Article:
Whether or not I have mentioned this in the past, I find it so funny I feel like mentioning it again.
Within my closest circles, people know I have boobs. It was a frequent topic of conversations with the women my age at my old job. Seriously, we’d be talking in a circle at night, having nothing better to do, and somehow my boobs were brought into the conversation. At the time, I was a 36C (I have no shame, I have boobs), and it made me slightly uncomfortable. I wondered why my boobs had suddenly become a topic of conversation after over eighteen months on the job. I wonder if it had something to do with Adam, who had this massive crush on me. And I was impressive at keeping them under control, which is no easy feat, for anyone out there with above average sized breasts. It’s not like I was going to tape them down for every work shift, just because the smaller girls felt insignificant.
And now that I am a 34DD (yeah, they’ve increased in the last four years–and I have lost weight), I can only imagine what they’d say now.
Back in high school, I was shy. I wasn’t noticed by the male population of my school, until I moved 3,000 miles to the East Coast. I was the new kid, the enigma from California. I pretty much liken it to (pardon the oncoming reference) how Bella Swan felt those first few days at Forks High School in Twilight. No, no one was snapping random photos of me for the yearbook or anything, but anyone who was interested asked me a lot of questions. And with certain members of the male sex, I was a novelty. I wasn’t impressed by their vehicles, or their town, or the educators in the school. I was just this quiet girl who sat quietly in the corner minding her own business. And when you’re from a city in California, guys find that attractive, I guess. I got a lot of male attention, both appreciated and unwanted.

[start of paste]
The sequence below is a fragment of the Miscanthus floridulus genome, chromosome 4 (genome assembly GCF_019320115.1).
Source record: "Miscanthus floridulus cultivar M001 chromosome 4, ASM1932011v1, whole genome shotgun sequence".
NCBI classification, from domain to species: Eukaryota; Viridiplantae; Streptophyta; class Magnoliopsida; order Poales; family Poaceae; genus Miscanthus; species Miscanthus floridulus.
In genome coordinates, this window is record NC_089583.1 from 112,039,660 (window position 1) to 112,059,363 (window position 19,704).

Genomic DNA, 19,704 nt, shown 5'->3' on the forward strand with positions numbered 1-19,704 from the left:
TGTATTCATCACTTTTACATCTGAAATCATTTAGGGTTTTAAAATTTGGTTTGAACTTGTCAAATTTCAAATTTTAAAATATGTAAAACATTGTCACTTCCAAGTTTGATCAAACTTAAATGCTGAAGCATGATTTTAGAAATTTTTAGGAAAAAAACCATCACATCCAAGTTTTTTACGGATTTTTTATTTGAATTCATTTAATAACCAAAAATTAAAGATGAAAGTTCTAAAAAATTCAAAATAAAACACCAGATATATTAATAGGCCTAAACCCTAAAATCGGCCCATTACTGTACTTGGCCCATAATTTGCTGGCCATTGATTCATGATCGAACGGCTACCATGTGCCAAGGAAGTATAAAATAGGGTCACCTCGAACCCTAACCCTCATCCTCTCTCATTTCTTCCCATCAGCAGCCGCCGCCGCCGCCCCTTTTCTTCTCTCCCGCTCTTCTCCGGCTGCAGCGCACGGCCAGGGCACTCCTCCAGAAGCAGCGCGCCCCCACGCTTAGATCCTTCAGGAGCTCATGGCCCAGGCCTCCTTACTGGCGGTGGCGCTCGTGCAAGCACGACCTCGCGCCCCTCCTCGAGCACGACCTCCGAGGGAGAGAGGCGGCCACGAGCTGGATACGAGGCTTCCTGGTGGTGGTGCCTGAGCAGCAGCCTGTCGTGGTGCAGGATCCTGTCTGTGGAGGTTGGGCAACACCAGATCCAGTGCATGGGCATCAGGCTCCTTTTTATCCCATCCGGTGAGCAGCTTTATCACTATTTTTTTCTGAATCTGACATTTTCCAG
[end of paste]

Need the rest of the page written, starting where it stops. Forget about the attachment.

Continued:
In my history class we were watching a video on something, the topic is lost on me now. Classrooms get hot, it’s a fact of life, especially in a school without air-conditioning. I was wearing my trusty oversized CSULB (Cal State Long Beach) sweatshirt, and decided to take it off. I had become stuck in my sweatshirt. I might have been adjusting my shirt underneath, so I didn’t give a peep show, or I was genuinely stuck, I don’t know. All I know is that when I finally got out of the sweatshirt, this girl seated directly next to me was in utter hysterics. She was laughing so hard she couldn’t breathe, and she had the whole class laughing, and she couldn’t say why.
And when the truth was finally revealed to me months later, I could see her point.
As I previously stated, guys probably weren’t just into me because I was pretty/Californian/smart–whatever. I had boobs, they were pretty much staring at any guy that walked by. This is something that when you’re a teenager you’re self-conscious about (at least I was), and I never wore anything that would have drawn attention to my boobs. As it happens, when I was stuck in my sweatshirt all those months ago, this guy Leo (not his real name) was staring with eyes wide open, mouth hanging open like those wolves you see in cartoons. Katie took one look at his expression and started laughing. When the girls from my history class who were also in Math with me told me this, I was mortified. I couldn’t look at Leo in the face in the halls for the rest of the school year.
I dropped out of school at the end of Junior year (and I immediately received my GED, so don’t judge me), and that was the end of everything with my former classmates. A few years ago, I was walking down Main Street with my mom, and I saw Leo on the corner walking on the opposite side of the street. I began cackling when I remembered the story. And this happened every time I saw Leo in town. I would start quietly laughing, and feel bad for him.
After high school, I had changed a lot. For about two years, I was overweight. Not a large amount, about fifteen pounds. And when I finally saw Leo, I had lost all the weight. I had started taking care of myself, wearing good clothes, and makeup. I would be unrecognizable to him.
But I still look back on that moment not with the mortification I had when I was seventeen, but with laughter.